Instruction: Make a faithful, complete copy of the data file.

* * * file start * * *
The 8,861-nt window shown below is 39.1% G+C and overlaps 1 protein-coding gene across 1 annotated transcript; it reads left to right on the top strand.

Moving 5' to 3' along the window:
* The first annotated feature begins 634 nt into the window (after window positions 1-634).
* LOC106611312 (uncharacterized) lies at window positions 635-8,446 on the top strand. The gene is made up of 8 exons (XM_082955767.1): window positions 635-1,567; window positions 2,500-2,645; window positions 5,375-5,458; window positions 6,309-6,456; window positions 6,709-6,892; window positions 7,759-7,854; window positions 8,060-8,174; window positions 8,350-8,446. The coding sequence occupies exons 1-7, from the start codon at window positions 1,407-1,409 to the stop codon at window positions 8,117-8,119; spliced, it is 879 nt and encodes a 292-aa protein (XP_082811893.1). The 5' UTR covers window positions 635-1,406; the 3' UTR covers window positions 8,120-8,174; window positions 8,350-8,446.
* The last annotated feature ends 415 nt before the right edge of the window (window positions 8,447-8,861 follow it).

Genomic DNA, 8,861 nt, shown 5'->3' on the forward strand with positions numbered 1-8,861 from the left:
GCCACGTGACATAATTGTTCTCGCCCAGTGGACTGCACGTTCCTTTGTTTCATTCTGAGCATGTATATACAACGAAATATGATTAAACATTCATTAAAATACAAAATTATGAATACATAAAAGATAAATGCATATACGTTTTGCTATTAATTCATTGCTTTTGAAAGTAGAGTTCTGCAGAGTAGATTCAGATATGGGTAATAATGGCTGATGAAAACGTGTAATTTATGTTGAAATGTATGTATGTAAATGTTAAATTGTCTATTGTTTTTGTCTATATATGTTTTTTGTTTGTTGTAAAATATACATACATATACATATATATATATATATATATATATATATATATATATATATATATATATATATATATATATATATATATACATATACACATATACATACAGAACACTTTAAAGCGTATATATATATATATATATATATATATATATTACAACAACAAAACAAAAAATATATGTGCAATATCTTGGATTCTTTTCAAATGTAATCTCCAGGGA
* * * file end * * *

The 8,861-nt window shown below is 39.1% G+C and overlaps 1 protein-coding gene across 1 annotated transcript; it reads left to right on the top strand.

Moving 5' to 3' along the window:
* The first annotated feature begins 634 nt into the window (after window positions 1-634).
* LOC106611312 (uncharacterized) lies at window positions 635-8,446 on the top strand. The gene is made up of 8 exons (XM_082955767.1): window positions 635-1,567; window positions 2,500-2,645; window positions 5,375-5,458; window positions 6,309-6,456; window positions 6,709-6,892; window positions 7,759-7,854; window positions 8,060-8,174; window positions 8,350-8,446. The coding sequence occupies exons 1-7, from the start codon at window positions 1,407-1,409 to the stop codon at window positions 8,117-8,119; spliced, it is 879 nt and encodes a 292-aa protein (XP_082811893.1). The 5' UTR covers window positions 635-1,406; the 3' UTR covers window positions 8,120-8,174; window positions 8,350-8,446.
* The last annotated feature ends 415 nt before the right edge of the window (window positions 8,447-8,861 follow it).

Genomic DNA, 8,861 nt, shown 5'->3' on the forward strand with positions numbered 1-8,861 from the left:
GCCACGTGACATAATTGTTCTCGCCCAGTGGACTGCACGTTCCTTTGTTTCATTCTGAGCATGTATATACAACGAAATATGATTAAACATTCATTAAAATACAAAATTATGAATACATAAAAGATAAATGCATATACGTTTTGCTATTAATTCATTGCTTTTGAAAGTAGAGTTCTGCAGAGTAGATTCAGATATGGGTAATAATGGCTGATGAAAACGTGTAATTTATGTTGAAATGTATGTATGTAAATGTTAAATTGTCTATTGTTTTTGTCTATATATGTTTTTTGTTTGTTGTAAAATATACATACATATACATATATATATATATATATATATATATATATATATATATATATATATATATATATATATATATATATATACATATACACATATACATACAGAACACTTTAAAGCGTATATATATATATATATATATATATATATATTACAACAACAAAACAAAAAATATATGTGCAATATCTTGGATTCTTTTCAAATGTAATCTCCAGGGA